Please take and share our pledge to resist white nationalism in San Francisco peacefully, without violence, and anywhere but Crissy Field.--When I moved from my native Texas to San Francisco nearly 15 years ago, I came in search of hippies. Well, if not of real live hippies, at least of the counterculture spirit—I sought artists, activists, gays...anyone of any color or persuasion who cared about civil rights, diversity, inclusiveness. Weirdness, even.
There may be nothing more au courant in San Francisco than the wildly popular Color Factory—the 12,000-square-foot rainbow-bright art installation that has the city's designistas Instagramming up a storm—and those who didn't get to see the sold-out phenomenon turning pale from FOMO. A new fashion shoot from behind the kaleidoscopic ribbons is sure to dial up the mania.
The first time I met Flow Kana founder Michael Steinmetz, it was September of 2015. We rendezvoused at a Dogpatch coffee shop because his startup's office was too tiny to host guests. He spoke rapidly and breathlessly (as South Americans tend to do) not just about his brand (as startup CEOs tend to do) but about a culture he envisioned, where cannabis could subsidize California's small farmer ecosystem and usher in a new era that would be "friendlier, giddier, and a little more tolerant."
Muck Rack makes it simple to find people, tweets, or articles that mention any name, keyword, company, hashtag etc. We've compiled this guide to help you make the most of your search.
Selecting a term
Start searching tweets, articles from media outlets, articles mentioned in tweets, journalists'
names, titles and bios with some suggested searches:
Companies or Topics (e.g. iPhone, Microsoft)
Phrases (e.g. "cloud computing") — use quotes to keep the terms together
Twitter handles (e.g. @username) — returns those who have mentioned or replied to
Names (e.g. "David Pogue")
Hashtags (e.g. #sxsw, #london2012)
Bio details (e.g. vegan, Olympics, father)
Muck Rack's Advanced Search allows for many boolean operators.
Find results that mention multiple specified terms, use AND or
+. For example, ensure each result contains both Elon Musk and Mark Zuckerberg by
searching Obama AND Romney or Obama + Romney.
Use the operators OR or , to broaden your search when you'd like either of
multiple terms to appear in results. (This is the default behavior of our search when no operators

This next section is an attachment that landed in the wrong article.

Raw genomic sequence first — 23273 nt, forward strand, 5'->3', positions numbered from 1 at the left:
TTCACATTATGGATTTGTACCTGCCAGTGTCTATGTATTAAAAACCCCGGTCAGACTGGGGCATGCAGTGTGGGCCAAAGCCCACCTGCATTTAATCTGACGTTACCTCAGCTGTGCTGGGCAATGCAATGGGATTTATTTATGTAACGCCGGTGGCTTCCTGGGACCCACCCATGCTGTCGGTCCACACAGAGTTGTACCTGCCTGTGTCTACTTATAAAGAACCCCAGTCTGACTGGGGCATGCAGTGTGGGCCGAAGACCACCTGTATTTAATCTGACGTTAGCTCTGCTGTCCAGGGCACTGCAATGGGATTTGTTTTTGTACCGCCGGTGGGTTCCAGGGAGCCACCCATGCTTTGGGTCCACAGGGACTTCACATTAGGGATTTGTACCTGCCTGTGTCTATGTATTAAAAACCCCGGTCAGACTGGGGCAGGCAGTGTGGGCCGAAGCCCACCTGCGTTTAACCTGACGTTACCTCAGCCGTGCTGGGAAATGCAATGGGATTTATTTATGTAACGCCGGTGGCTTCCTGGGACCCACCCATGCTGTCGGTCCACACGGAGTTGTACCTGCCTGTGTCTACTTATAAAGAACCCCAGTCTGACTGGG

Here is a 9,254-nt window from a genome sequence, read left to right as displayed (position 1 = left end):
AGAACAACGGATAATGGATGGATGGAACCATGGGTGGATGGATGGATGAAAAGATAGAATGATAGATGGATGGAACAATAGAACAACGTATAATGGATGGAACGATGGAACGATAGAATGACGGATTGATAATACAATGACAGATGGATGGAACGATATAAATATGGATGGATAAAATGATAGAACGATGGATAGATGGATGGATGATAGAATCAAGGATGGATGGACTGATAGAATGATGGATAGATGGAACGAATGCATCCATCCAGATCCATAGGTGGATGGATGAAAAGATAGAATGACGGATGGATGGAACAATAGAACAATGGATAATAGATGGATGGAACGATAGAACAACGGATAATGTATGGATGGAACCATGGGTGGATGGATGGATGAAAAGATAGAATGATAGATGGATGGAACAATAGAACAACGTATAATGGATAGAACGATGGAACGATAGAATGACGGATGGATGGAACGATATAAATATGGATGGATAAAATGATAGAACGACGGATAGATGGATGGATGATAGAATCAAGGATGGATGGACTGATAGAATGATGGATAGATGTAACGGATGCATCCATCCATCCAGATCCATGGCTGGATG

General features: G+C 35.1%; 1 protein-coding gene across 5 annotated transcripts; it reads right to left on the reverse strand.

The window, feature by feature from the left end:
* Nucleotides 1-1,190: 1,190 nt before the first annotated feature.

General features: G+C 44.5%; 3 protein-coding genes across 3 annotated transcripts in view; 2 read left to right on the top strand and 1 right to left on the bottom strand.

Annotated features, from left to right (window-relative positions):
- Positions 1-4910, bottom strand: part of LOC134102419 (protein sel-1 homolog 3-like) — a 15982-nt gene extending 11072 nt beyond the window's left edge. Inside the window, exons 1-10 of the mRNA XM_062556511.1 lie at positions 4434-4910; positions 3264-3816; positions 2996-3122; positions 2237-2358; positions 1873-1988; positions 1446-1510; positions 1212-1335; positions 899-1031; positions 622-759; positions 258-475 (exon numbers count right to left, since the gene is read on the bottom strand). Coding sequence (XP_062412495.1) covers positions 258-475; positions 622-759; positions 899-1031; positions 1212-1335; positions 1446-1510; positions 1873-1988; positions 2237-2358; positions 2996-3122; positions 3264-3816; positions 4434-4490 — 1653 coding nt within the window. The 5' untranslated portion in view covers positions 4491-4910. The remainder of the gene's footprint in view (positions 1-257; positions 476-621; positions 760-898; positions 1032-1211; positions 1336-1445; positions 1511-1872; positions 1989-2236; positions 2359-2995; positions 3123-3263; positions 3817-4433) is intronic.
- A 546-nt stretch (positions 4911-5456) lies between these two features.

are used.) For example, search for democrat OR republican to find results that refer to
Democrats and/or Republicans.
Use NOT or - to subtract results from your search. For
example, searching Disney will yield results about the Walt Disney Company as well as Walt Disney
World Resort. To exclude mentions of Disney World, search for Disney -World or Disney
When using one of these operators with a phrase, enclose it in quotation marks. For example, you can
find results about smartphones excluding Apple's iPhone 4S by searching smartphone -"iPhone
Exact case matching or punctuation
If you're searching for a brand name or keyword that relies on specific punctuation marks or capitalization, you can
find results that match your exact query by adding matchcase: before the keyword you're searching for, like matchcase:E*TRADE .
Use parentheses to separate multiple
boolean phrases. For example, to find journalists talking about having fun in Disney World or
Disneyland, search for ("disney world" OR disneyland) AND fun.
An asterisk can be used to search for any variation of a root word truncated by the asterisk. For example, searching for admin* will return results for administrator, administration, administer, administered, etc.
A near operator is an AND operator where you can control the distance between the words. You can vary the distance the near operation uses by adding a forward slash and number (between 0-99) such as strawberries NEAR/10 "whipped cream", which means the strawberries must exist within 10 words of "whipped cream".